Mayo Clinic Creating Souped-Up Extension Of MyChart

Posted on March 19, 2018 I Written By

Anne Zieger is veteran healthcare branding and communications expert with more than 25 years of industry experience. and her commentaries have appeared in dozens of international business publications, including Forbes, Business Week and Information Week. She has also worked extensively healthcare and health IT organizations, including several Fortune 500 companies. She can be reached at @ziegerhealth or www.ziegerhealthcare.com.

As you probably know, MyChart is Epic’s patient portal. As portals go, it’s serviceable, but it’s a pretty basic tool. I’ve used it, and I’ve been underwhelmed by what its standard offering can do.

Apparently, though, it has more potential than I thought. Mayo Clinic is working with Epic to offer a souped-up version of MyChart that offers a wide range of additional services to patients.

The new version integrates Epic’s MyChart Virtual Care – a telemedicine tool – with the standard MyChart mobile app and portal. In doing so, it’s following the steps of many other health systems, including Henry Ford Health System, Allegheny Health Network and Lakeland Health.

However, Mayo is going well beyond telemedicine. In addition to offering access to standard data such as test results, it’s going to use MyChart to deliver care plans and patient-facing content. The care plans will integrate physician-vetted health information and patient education content.

The care plans, which also bring Mayo care teams into the mix, provide step-by-step directions and support. This support includes decision guidance which can include previsit, midtreatment and post-visit planning.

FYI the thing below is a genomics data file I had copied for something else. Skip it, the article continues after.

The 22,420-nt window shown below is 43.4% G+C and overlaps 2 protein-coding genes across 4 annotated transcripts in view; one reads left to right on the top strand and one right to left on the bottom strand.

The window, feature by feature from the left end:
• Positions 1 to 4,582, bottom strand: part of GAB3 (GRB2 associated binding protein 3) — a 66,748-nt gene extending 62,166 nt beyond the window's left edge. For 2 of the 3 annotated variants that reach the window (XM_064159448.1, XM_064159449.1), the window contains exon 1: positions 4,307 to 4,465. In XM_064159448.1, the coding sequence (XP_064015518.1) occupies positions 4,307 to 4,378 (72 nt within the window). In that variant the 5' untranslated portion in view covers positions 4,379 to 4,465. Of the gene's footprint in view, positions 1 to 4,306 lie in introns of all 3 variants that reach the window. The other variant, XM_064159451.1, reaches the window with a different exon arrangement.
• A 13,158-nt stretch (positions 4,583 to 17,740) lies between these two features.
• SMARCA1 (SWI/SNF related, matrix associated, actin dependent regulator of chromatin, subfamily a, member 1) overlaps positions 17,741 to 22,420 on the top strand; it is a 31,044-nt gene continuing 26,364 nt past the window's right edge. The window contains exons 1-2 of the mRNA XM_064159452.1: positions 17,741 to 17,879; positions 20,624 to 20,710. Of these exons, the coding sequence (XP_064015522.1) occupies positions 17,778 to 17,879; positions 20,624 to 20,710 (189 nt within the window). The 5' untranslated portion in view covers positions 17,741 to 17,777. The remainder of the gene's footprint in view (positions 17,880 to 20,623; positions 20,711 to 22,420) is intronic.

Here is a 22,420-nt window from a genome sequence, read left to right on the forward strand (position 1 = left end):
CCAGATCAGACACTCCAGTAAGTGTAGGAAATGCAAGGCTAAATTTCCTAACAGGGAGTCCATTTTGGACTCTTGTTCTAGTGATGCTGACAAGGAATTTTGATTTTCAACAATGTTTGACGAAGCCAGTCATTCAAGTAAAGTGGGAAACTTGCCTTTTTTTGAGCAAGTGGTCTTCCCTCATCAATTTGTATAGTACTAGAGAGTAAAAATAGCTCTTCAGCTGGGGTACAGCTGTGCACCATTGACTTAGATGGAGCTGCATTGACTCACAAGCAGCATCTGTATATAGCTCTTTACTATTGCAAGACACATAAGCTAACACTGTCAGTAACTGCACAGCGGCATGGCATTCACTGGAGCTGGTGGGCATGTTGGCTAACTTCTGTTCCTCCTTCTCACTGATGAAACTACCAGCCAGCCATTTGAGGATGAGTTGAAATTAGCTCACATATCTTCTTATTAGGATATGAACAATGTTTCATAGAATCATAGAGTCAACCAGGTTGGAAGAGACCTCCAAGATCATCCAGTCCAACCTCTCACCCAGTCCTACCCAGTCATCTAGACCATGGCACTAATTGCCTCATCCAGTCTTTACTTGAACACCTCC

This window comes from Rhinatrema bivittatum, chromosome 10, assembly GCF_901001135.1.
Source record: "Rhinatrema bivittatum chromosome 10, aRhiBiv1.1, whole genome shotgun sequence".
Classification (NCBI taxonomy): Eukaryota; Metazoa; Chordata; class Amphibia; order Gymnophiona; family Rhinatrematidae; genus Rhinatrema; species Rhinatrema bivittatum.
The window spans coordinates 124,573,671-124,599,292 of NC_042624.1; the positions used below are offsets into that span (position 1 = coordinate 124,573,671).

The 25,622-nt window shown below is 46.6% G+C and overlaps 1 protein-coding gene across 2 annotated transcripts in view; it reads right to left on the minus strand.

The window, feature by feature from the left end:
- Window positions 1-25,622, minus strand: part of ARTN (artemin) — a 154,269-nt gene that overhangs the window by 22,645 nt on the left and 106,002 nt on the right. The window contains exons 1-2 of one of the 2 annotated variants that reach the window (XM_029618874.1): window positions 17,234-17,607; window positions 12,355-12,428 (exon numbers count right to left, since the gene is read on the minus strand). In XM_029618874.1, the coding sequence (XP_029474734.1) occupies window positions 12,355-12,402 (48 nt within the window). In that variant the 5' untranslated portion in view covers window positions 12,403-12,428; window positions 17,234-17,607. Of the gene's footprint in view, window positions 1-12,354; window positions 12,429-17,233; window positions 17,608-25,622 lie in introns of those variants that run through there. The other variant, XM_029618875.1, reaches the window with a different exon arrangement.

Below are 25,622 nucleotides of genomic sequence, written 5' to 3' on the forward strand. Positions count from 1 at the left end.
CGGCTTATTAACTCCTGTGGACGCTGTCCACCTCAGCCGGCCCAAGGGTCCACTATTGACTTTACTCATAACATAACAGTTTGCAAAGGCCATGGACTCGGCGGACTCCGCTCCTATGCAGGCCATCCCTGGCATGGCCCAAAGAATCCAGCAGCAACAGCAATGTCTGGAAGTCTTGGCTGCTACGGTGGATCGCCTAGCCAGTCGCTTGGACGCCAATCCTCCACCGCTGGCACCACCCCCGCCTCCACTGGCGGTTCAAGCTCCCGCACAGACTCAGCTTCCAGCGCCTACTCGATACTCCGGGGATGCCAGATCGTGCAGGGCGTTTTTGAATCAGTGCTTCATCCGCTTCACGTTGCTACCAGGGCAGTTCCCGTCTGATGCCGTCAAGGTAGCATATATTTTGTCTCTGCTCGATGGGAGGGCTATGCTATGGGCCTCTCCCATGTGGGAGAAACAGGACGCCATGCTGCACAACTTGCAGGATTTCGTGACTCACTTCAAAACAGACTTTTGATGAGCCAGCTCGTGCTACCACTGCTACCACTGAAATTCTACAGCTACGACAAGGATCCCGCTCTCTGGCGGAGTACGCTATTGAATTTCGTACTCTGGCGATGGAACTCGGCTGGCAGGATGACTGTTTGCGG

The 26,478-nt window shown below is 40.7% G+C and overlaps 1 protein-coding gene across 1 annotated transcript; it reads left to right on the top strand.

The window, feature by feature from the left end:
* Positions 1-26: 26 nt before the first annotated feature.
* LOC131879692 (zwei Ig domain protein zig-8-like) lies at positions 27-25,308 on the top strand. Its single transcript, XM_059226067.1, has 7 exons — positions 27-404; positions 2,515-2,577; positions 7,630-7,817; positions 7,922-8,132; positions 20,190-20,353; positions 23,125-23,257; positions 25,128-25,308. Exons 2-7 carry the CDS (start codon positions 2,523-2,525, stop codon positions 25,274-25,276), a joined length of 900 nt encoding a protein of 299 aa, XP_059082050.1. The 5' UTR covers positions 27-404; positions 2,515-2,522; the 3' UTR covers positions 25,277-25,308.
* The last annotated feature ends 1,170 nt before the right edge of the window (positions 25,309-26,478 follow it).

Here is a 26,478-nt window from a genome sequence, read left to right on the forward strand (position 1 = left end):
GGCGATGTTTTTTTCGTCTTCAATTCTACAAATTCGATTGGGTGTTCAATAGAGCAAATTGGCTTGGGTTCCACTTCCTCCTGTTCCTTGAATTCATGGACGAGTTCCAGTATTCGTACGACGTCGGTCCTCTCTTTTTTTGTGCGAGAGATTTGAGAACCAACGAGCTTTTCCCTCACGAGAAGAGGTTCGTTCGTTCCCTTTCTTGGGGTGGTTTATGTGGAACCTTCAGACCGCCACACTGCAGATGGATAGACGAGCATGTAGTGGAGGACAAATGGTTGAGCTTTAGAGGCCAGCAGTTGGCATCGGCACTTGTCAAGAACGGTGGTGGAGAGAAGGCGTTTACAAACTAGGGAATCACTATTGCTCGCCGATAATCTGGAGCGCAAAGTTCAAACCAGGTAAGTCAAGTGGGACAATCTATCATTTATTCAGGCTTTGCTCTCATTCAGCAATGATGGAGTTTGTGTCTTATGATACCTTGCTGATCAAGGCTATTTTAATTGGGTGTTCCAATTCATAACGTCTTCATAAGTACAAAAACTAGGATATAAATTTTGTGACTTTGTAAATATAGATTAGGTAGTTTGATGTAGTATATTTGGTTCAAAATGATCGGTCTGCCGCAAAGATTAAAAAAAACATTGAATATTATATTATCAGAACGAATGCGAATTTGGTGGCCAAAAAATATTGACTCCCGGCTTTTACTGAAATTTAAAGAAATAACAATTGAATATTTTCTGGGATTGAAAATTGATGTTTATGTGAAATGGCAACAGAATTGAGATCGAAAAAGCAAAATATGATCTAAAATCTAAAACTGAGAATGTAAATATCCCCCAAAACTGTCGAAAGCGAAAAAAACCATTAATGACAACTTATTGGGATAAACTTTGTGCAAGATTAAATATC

The app can also send care notifications and based on data provided by patients and connected devices, adapt the care plan dynamically. The care plan engine includes special content for conditions like asthma, type II diabetes chronic obstructive heart failure, orthopedic surgery and hip/knee joint replacement.

Not surprisingly, Mayo seems to be targeting high-risk patients in the hopes that the new tools can help them improve their chronic disease self-management. As with many other standard interventions related to population health, the idea here is to catch patients with small problems before the problems blossom into issues requiring emergency department visit or hospitalization.

This whole thing looks pretty neat. I do have a few questions, though. How does the care team work with the MyChart interface, and how does that affect its workflow? What type of data, specifically, triggers changes in the care plan, and does the data also include historical information from Mayo’s EMR? Does Mayo use AI technology to support care plan adaptions? Does the portal allow clinicians to track a patient’s progress, or is Mayo assuming that if patients get high high-quality educational materials and personalized care plan that the results will just come?

Regardless, it’s good to see a health system taking a more aggressive approach than simply presenting patient health data via a portal and hoping that this information will motivate the patient to better manage their health. This seems like a much more sophisticated option.